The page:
The Department of Homeland Security is working to ensure that underserved communities are treated fairly in airport screenings by improving systems and enhancing training for officers. DHS is also engaging with and improving underserved communities’ access to grant programs that help counter domestic violent extremism to better address the terrorism-related threat to our country posed by white supremacists and other domestic terrorists.
The Department of Defense is advancing the safe and equitable use of Artificial Intelligence (AI) technology to mitigate algorithmic bias by investing in agency-wide responsible AI development and investing in the development of a more diverse AI workforce, including through partnerships with Historically Black Colleges and Universities (HBCUs) and Minority Serving Institutions (MSIs).
The State Department is increasing engagement with partners from underserved racial and ethnic communities, applying new equity analyses, and improving demographic data collection and analysis to better embed equity and gender equality into U.S. foreign policies.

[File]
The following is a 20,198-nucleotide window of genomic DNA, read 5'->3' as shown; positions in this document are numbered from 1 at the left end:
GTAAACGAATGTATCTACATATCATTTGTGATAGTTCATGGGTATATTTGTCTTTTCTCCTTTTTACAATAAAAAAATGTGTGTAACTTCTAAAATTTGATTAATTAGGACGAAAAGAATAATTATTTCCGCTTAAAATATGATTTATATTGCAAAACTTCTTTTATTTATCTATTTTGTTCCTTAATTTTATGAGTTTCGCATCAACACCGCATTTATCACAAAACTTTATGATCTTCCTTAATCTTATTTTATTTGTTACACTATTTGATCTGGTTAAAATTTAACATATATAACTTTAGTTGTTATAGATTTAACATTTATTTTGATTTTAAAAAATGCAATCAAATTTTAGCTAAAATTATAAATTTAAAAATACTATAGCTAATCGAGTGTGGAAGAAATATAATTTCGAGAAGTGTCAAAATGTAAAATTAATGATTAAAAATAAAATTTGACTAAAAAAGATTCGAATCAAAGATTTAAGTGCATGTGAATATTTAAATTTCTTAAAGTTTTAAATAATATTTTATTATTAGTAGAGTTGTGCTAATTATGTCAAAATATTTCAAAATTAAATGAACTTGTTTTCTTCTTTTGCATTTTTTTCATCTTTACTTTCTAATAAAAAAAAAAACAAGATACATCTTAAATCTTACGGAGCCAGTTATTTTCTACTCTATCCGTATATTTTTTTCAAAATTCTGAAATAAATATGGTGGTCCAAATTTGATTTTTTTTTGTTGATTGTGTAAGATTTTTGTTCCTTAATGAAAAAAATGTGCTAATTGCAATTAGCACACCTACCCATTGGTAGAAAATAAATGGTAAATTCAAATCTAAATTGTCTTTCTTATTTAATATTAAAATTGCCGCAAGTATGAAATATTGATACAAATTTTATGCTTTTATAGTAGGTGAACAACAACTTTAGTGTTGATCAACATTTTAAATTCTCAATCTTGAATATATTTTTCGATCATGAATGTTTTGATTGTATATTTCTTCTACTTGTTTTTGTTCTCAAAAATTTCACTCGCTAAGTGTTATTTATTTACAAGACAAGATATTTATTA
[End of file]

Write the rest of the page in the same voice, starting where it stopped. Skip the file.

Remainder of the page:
The Department of Veterans Affairs is advancing health equity by further addressing the social and economic determinants of health for underserved veterans, including veterans of color, women veterans, and LGBTQI+ veterans. The Department is also launching a Data for Equity strategy, a veteran-centered model that will synchronize data on health care, disability benefits, and other services to identify and address gaps.
The U.S. Department of Agriculture is expanding equitable access to nutrition assistance programs and strengthening gender equity by implementing a national awareness campaign and expanding the implementation of online ordering in the Women, Infants, and Children (WIC) nutrition program.